However, we had all decided that as a thank you for the pro taking his time, testing his patience and getting us a discount, it would be appropriate if we all chipped in and gave the pro a “respectable” tip. As we walked off the 18th green, I gave the pro twenty-five dollars. Ed Nafus went over and gave the pro twenty-five dollars. Now Sandy turns to Jones and says, “Give me twenty-five dollars.”

Jones assumes Sandy doesn’t have the correct change for a tip and “loans” him twenty-five dollars. Now Sandy goes up to the pro and tips him fifty dollars, half of which he’s just lifted from Jones. The pro thinks Sandy’s twice as generous as the other two cheapskates and invites Sandy to play the other course at Red Sky next week, but figures to hell with the tight-wads.

So at this point, Jones won thirty, but collected five dollars. The pro’s up one hundred dollars. And Sandy’s got a reputation at Red Sky as being the biggest tipper since Donald Trump played there.

In a nutshell, Sandy lost to both Ed Nafus and Howard Jones, but Sandy was the big winner. It all makes sense to me.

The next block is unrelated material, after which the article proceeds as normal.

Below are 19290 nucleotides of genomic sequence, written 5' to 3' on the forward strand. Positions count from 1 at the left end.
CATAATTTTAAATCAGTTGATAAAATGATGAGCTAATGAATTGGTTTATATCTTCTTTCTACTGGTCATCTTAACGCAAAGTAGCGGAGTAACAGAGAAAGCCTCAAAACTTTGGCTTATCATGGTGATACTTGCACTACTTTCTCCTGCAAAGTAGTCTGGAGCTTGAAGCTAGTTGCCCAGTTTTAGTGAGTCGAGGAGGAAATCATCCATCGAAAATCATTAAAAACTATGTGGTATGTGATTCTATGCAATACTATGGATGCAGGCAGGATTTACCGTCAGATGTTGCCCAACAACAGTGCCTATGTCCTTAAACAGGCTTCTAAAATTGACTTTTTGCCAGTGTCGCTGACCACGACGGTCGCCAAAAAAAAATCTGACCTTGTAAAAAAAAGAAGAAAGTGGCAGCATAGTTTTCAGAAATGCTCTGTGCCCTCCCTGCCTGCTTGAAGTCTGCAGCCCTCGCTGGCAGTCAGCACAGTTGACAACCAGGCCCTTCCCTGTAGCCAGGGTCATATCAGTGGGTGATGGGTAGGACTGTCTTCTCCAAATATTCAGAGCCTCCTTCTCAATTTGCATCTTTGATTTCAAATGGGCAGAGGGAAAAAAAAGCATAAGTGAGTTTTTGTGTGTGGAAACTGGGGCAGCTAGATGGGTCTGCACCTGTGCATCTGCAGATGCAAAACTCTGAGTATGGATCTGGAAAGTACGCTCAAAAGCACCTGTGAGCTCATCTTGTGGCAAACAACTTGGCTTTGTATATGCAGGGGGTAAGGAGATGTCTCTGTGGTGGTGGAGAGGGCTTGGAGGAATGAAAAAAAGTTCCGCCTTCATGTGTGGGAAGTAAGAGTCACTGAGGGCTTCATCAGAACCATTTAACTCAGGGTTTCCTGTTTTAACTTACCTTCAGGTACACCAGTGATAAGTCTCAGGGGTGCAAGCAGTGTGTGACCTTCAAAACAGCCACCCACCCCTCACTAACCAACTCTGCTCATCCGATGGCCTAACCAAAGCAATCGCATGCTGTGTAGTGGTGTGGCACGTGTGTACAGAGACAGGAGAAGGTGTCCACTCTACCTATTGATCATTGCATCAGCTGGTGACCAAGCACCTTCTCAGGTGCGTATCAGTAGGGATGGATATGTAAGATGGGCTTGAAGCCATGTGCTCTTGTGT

Wednesday, August 14th – If Only . . .

Joel Temple
Joel Temple

If Mike Forde, Tom Hansen or Dan Hourihan would have parred #9 Arroyo, they (along with their teammate Dave Inman) would have carried the day and won first place in Wednesday’s match.  However, with double-bogeys on the finishing hole, they moved from first place into next to last. That’s how close the match was. One stroke separated the first four teams. Three teams tied at the top with scores of 126. After the magic of the scorecard playoff was performed, Raoul Encinas, Scott Hull, Mike Wentrup and the as of late unstoppable force, Mike Nichols walked away with first place. Another scorecard playoff put Joel Temple, Mike Miller, Nate Sanders and new member, Jeremy Davis into second place. Even though they tied for the day’s best score, Bruce Partridge, Dennis Kildare, George Stelmach and Chey Castro went home empty handed. Jim Stamatis, Gary Graham, Pat Collins and Evan Carr also played in the match, but apparently forgot to bring their clubs. With one stroke separating the first four teams, they finished eleven shots back.

In the gross score department, Mike Nichols was kind enough to let someone else take first place Wednesday. Joel Temple took that honor with a 74. Nichols was one stroke back. Temple and Nichols also finished one-two in the net category.

Low Gross

  1. Joel Temple – 74
  2. Mike Nichols – 75
  3. Chey Castro – 77

Low Net

  1. Joel Temple – 65
  2. Mike Nichols and Tom Hansen – 67